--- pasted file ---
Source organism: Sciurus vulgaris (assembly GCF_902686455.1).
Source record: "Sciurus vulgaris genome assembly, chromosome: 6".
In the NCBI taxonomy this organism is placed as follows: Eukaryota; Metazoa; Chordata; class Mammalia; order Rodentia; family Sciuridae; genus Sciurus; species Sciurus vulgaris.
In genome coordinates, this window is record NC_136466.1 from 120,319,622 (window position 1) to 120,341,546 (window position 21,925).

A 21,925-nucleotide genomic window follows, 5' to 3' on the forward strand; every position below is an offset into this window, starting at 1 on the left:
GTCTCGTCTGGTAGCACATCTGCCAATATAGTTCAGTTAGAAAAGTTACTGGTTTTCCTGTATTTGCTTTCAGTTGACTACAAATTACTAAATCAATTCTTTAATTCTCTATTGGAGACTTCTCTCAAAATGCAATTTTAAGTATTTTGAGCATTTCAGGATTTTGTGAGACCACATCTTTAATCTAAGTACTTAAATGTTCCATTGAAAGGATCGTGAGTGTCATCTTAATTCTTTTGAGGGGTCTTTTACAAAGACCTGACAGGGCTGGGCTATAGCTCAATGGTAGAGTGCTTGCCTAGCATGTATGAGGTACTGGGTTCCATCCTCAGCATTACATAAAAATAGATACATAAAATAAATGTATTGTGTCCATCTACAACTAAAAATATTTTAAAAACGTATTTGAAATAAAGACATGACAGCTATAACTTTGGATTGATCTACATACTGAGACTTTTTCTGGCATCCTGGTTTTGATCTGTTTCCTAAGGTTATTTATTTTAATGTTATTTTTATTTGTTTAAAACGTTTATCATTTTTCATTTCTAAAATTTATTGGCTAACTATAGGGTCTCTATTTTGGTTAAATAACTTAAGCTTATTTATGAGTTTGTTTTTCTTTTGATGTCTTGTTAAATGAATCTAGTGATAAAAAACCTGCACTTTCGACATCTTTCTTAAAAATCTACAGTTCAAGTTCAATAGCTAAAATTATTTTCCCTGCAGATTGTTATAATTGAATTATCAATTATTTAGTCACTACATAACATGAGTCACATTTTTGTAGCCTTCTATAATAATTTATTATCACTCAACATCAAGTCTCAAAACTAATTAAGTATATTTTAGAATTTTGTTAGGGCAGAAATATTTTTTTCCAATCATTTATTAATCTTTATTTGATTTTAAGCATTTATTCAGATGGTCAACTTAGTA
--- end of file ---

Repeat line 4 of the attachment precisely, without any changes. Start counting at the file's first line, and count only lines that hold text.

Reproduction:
In genome coordinates, this window is record NC_136466.1 from 120,319,622 (window position 1) to 120,341,546 (window position 21,925).